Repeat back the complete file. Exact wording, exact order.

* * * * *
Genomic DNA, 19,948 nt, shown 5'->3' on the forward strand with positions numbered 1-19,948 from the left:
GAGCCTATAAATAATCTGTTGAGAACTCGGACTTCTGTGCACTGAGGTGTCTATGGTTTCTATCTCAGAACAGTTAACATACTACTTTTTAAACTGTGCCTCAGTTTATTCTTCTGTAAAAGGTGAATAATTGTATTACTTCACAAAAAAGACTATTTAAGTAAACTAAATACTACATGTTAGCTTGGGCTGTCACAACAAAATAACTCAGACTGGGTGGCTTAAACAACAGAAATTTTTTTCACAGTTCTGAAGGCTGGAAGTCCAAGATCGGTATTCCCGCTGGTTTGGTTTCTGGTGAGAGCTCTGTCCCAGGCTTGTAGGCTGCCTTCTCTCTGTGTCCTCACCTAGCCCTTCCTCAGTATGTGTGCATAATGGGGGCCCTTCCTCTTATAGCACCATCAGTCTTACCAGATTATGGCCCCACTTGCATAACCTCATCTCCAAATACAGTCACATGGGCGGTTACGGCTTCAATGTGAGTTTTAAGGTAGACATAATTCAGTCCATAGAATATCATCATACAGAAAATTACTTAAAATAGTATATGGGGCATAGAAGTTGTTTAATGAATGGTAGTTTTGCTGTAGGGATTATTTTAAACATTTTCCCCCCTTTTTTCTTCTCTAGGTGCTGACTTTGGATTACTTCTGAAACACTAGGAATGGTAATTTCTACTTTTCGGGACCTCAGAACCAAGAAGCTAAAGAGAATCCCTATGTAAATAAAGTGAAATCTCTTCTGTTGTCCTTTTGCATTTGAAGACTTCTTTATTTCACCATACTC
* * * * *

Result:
Genomic DNA, 19,948 nt, shown 5'->3' on the forward strand with positions numbered 1-19,948 from the left:
GAGCCTATAAATAATCTGTTGAGAACTCGGACTTCTGTGCACTGAGGTGTCTATGGTTTCTATCTCAGAACAGTTAACATACTACTTTTTAAACTGTGCCTCAGTTTATTCTTCTGTAAAAGGTGAATAATTGTATTACTTCACAAAAAAGACTATTTAAGTAAACTAAATACTACATGTTAGCTTGGGCTGTCACAACAAAATAACTCAGACTGGGTGGCTTAAACAACAGAAATTTTTTTCACAGTTCTGAAGGCTGGAAGTCCAAGATCGGTATTCCCGCTGGTTTGGTTTCTGGTGAGAGCTCTGTCCCAGGCTTGTAGGCTGCCTTCTCTCTGTGTCCTCACCTAGCCCTTCCTCAGTATGTGTGCATAATGGGGGCCCTTCCTCTTATAGCACCATCAGTCTTACCAGATTATGGCCCCACTTGCATAACCTCATCTCCAAATACAGTCACATGGGCGGTTACGGCTTCAATGTGAGTTTTAAGGTAGACATAATTCAGTCCATAGAATATCATCATACAGAAAATTACTTAAAATAGTATATGGGGCATAGAAGTTGTTTAATGAATGGTAGTTTTGCTGTAGGGATTATTTTAAACATTTTCCCCCCTTTTTTCTTCTCTAGGTGCTGACTTTGGATTACTTCTGAAACACTAGGAATGGTAATTTCTACTTTTCGGGACCTCAGAACCAAGAAGCTAAAGAGAATCCCTATGTAAATAAAGTGAAATCTCTTCTGTTGTCCTTTTGCATTTGAAGACTTCTTTATTTCACCATACTC